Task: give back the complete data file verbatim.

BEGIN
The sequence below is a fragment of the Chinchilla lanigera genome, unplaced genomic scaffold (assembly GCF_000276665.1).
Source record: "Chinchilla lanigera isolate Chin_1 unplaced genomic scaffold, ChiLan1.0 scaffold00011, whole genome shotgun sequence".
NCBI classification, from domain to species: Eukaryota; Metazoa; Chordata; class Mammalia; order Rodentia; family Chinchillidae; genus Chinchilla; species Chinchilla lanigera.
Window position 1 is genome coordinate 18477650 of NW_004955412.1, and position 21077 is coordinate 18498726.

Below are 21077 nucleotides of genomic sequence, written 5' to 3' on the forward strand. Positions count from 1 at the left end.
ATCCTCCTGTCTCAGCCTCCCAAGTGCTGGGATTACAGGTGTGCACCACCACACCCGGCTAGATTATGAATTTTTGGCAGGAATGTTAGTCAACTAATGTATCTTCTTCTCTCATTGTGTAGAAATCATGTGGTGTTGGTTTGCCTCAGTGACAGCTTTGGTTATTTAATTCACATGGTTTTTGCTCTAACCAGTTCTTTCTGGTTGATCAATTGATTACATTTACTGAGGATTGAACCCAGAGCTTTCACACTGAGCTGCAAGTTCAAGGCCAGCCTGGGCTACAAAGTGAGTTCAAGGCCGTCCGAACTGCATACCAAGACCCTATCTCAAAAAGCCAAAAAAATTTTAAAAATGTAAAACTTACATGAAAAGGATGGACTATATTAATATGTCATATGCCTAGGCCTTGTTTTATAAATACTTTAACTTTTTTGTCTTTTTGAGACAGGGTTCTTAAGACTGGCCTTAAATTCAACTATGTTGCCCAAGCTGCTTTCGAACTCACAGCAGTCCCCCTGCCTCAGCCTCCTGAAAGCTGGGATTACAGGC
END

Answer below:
The sequence below is a fragment of the Chinchilla lanigera genome, unplaced genomic scaffold (assembly GCF_000276665.1).
Source record: "Chinchilla lanigera isolate Chin_1 unplaced genomic scaffold, ChiLan1.0 scaffold00011, whole genome shotgun sequence".
NCBI classification, from domain to species: Eukaryota; Metazoa; Chordata; class Mammalia; order Rodentia; family Chinchillidae; genus Chinchilla; species Chinchilla lanigera.
Window position 1 is genome coordinate 18477650 of NW_004955412.1, and position 21077 is coordinate 18498726.

Below are 21077 nucleotides of genomic sequence, written 5' to 3' on the forward strand. Positions count from 1 at the left end.
ATCCTCCTGTCTCAGCCTCCCAAGTGCTGGGATTACAGGTGTGCACCACCACACCCGGCTAGATTATGAATTTTTGGCAGGAATGTTAGTCAACTAATGTATCTTCTTCTCTCATTGTGTAGAAATCATGTGGTGTTGGTTTGCCTCAGTGACAGCTTTGGTTATTTAATTCACATGGTTTTTGCTCTAACCAGTTCTTTCTGGTTGATCAATTGATTACATTTACTGAGGATTGAACCCAGAGCTTTCACACTGAGCTGCAAGTTCAAGGCCAGCCTGGGCTACAAAGTGAGTTCAAGGCCGTCCGAACTGCATACCAAGACCCTATCTCAAAAAGCCAAAAAAATTTTAAAAATGTAAAACTTACATGAAAAGGATGGACTATATTAATATGTCATATGCCTAGGCCTTGTTTTATAAATACTTTAACTTTTTTGTCTTTTTGAGACAGGGTTCTTAAGACTGGCCTTAAATTCAACTATGTTGCCCAAGCTGCTTTCGAACTCACAGCAGTCCCCCTGCCTCAGCCTCCTGAAAGCTGGGATTACAGGC